Blockchain’s International Footprint

January 14, 2019

Sometimes, when a breakthrough technology emerges, expertise is concentrated in a small group of specialists, and one or two regional ecosystems dominate the landscape. In the past, tapping into that knowledge base might have meant attending a few conferences, working the Valley’s network, and then calling it a day.

Blockchain is different. Its growing bench of expertise is broad-based, highly distributed, and increasingly international. On BREAKER’s list of the top 10 blockchain cities, only two were in the United States. Silicon Valley came in at #5, lagging behind locales like Singapore and Zug (Switzerland). Even though blockchain’s core technology was invented barely a decade ago, its base of expertise is already broad-based and international.

Here’s a graph of all blockchain / distributed ledger / Ethereum based startups that received venture funding in 2018:

blockchain's international footprint graph

Yes, the United States is at the top, but no country or region has a dominant position. All told, in 2018 there were 1,562 blockchain startups in 67 countries, with 65% of those startups based outside the US.

For sure, these numbers include some flim-flam startups with sketchy founders chasing dubious fantasies (to wit: more than 500 of the 1,562 startups do not disclose their country of origin). And yet, an impressive proportion are indeed serious companies with thoughtful, deliberate ambitions. They have growth strategies aimed at a diverse set of business models extending well beyond the world of finance. For example:

  • Aergo (Hong Kong) is building a next-gen platform for enterprise application development.
  • Bluecoat (Switzerland) aims to democratize royalty payments to music artists.
  • Cobo (China) has built a next-gen digital wallet for trading all the major cryptocurrencies in one place.
  • Incent (Australia) provides a next-gen consumer rewards and loyalty platform.
  • LaLa World (Singapore) wants to provide a banking platform for migrant workers, the undocumented, and other left-behinds.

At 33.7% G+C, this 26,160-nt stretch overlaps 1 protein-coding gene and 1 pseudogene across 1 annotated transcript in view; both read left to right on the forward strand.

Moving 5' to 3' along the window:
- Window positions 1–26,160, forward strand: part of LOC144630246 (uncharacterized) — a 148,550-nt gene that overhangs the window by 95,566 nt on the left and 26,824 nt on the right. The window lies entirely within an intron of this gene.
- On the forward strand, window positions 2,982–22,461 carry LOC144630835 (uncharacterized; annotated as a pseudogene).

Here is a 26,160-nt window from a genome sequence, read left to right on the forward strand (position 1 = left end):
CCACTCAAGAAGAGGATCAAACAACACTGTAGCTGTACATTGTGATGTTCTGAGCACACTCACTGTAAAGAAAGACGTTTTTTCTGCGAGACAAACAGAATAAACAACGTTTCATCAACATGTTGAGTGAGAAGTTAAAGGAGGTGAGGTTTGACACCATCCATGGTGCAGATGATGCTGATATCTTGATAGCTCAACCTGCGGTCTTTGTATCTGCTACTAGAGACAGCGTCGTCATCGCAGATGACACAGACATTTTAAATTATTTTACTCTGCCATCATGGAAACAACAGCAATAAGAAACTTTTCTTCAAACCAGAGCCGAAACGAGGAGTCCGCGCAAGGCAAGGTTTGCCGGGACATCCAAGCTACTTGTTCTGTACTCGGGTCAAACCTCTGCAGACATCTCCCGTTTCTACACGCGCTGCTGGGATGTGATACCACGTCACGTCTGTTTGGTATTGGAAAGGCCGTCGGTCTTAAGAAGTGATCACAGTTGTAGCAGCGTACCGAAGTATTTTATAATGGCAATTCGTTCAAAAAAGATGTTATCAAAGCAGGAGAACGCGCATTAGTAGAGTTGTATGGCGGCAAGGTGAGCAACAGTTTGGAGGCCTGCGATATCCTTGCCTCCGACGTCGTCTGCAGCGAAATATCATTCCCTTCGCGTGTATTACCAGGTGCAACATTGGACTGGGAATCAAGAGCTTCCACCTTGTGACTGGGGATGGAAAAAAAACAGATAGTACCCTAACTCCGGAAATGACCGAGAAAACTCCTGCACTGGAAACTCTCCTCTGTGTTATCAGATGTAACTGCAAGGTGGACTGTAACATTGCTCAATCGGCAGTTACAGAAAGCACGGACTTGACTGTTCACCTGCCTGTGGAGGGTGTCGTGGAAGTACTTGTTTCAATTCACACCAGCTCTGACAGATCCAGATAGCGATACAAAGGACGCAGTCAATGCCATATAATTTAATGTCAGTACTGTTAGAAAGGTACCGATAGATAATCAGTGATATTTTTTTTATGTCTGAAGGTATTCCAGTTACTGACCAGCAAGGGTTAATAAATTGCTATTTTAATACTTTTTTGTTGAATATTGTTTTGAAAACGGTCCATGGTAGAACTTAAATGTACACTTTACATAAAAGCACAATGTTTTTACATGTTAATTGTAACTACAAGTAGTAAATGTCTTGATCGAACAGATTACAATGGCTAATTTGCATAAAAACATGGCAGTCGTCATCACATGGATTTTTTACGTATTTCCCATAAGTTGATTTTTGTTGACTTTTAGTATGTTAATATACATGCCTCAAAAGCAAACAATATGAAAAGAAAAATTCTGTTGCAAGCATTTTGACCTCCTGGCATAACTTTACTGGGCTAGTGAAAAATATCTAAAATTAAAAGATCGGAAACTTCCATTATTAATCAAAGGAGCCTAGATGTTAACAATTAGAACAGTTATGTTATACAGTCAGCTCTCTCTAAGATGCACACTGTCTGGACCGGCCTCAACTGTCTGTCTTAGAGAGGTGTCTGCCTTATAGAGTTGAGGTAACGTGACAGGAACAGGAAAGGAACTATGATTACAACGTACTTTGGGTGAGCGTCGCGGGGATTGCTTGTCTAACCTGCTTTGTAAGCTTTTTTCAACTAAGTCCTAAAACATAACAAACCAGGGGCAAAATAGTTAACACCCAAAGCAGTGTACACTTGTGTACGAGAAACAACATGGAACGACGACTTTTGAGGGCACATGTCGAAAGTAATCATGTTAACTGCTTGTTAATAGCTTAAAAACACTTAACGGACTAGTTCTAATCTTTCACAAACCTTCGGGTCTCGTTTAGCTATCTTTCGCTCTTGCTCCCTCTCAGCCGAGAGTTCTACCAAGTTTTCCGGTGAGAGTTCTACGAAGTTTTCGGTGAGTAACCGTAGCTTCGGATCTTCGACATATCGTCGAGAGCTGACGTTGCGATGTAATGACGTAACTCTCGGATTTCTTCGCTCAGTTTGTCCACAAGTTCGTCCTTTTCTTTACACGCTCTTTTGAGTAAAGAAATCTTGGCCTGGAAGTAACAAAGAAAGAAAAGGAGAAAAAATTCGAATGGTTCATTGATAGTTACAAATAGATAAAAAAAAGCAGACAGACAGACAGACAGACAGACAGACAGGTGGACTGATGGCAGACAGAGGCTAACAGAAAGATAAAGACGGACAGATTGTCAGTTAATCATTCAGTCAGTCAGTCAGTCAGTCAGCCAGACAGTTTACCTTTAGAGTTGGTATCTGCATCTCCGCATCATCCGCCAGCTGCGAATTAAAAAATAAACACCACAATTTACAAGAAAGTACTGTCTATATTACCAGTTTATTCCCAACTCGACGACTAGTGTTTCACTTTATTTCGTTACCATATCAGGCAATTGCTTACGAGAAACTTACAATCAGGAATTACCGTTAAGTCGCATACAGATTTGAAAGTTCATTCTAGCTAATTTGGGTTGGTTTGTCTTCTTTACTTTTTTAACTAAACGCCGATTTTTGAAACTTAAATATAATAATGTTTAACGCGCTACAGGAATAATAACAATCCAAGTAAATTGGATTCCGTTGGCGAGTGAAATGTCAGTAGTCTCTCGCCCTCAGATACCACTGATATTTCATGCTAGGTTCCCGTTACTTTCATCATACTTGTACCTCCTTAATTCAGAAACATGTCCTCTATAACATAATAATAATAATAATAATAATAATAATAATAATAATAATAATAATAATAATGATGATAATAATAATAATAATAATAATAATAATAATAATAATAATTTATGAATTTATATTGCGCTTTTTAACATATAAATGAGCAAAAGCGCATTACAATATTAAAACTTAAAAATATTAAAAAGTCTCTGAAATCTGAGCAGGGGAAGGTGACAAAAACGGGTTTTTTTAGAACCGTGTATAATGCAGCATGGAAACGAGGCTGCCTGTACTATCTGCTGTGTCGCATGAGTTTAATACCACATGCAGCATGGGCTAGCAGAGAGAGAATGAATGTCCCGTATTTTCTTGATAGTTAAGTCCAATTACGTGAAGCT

• Shivom (Germany) offers a platform for managing personalized medicine and trading individualized healthcare services.
  • Trende (Japan) intends to use its network of residential solar panel customers to create a peer-to-peer electricity marketplace.

The list goes on, and on, and on. The above examples are only a few of the better known and relatively mature blockchain-based startups. Their ranks have exploded in recent years, growing from 98 startups in 2013 to 1,562 in 2018. New firms are popping up constantly, all over the world, almost every day. Big, important chunks of tomorrow’s digital infrastructure, powering a wide array of industries, will likely emerge from this primordial soup.

Unfortunately, it is difficult, if not impossible, to predict where in the world those path-defining innovations will initially take root. That creates a colossal headache for corporations and investors trying to scan the technology environment efficiently.

Thankfully, Wellspring’s Scout platform accumulates all the information you need, in one user-friendly searchable database. Today’s world is increasingly rife with highly distributed patterns of technology innovation. Having powerful data at your fingertips has become a necessity. We encourage you to learn more on our website or try out the free version today.




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